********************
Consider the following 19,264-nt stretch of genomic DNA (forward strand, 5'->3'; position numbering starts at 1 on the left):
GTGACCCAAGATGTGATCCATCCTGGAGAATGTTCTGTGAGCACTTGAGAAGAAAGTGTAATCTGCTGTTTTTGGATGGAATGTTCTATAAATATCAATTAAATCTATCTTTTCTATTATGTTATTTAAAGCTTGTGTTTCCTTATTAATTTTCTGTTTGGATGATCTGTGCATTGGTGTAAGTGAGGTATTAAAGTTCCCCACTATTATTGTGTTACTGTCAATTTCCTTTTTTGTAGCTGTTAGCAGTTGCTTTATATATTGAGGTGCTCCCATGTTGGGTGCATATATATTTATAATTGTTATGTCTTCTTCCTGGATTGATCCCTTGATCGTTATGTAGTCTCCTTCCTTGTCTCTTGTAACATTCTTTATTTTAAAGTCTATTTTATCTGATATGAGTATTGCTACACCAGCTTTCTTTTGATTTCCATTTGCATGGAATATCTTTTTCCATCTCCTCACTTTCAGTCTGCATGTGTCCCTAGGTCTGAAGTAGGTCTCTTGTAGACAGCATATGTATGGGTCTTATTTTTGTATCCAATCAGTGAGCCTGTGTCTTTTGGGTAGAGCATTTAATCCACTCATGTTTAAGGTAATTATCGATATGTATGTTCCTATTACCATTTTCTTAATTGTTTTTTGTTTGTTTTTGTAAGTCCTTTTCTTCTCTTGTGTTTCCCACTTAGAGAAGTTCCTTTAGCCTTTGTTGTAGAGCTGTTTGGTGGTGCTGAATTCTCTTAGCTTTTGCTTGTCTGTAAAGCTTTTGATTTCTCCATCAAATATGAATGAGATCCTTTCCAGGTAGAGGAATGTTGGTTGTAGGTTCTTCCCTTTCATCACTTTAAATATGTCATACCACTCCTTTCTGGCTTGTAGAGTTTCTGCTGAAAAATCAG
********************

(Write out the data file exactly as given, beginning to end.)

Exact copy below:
Consider the following 19,264-nt stretch of genomic DNA (forward strand, 5'->3'; position numbering starts at 1 on the left):
GTGACCCAAGATGTGATCCATCCTGGAGAATGTTCTGTGAGCACTTGAGAAGAAAGTGTAATCTGCTGTTTTTGGATGGAATGTTCTATAAATATCAATTAAATCTATCTTTTCTATTATGTTATTTAAAGCTTGTGTTTCCTTATTAATTTTCTGTTTGGATGATCTGTGCATTGGTGTAAGTGAGGTATTAAAGTTCCCCACTATTATTGTGTTACTGTCAATTTCCTTTTTTGTAGCTGTTAGCAGTTGCTTTATATATTGAGGTGCTCCCATGTTGGGTGCATATATATTTATAATTGTTATGTCTTCTTCCTGGATTGATCCCTTGATCGTTATGTAGTCTCCTTCCTTGTCTCTTGTAACATTCTTTATTTTAAAGTCTATTTTATCTGATATGAGTATTGCTACACCAGCTTTCTTTTGATTTCCATTTGCATGGAATATCTTTTTCCATCTCCTCACTTTCAGTCTGCATGTGTCCCTAGGTCTGAAGTAGGTCTCTTGTAGACAGCATATGTATGGGTCTTATTTTTGTATCCAATCAGTGAGCCTGTGTCTTTTGGGTAGAGCATTTAATCCACTCATGTTTAAGGTAATTATCGATATGTATGTTCCTATTACCATTTTCTTAATTGTTTTTTGTTTGTTTTTGTAAGTCCTTTTCTTCTCTTGTGTTTCCCACTTAGAGAAGTTCCTTTAGCCTTTGTTGTAGAGCTGTTTGGTGGTGCTGAATTCTCTTAGCTTTTGCTTGTCTGTAAAGCTTTTGATTTCTCCATCAAATATGAATGAGATCCTTTCCAGGTAGAGGAATGTTGGTTGTAGGTTCTTCCCTTTCATCACTTTAAATATGTCATACCACTCCTTTCTGGCTTGTAGAGTTTCTGCTGAAAAATCAG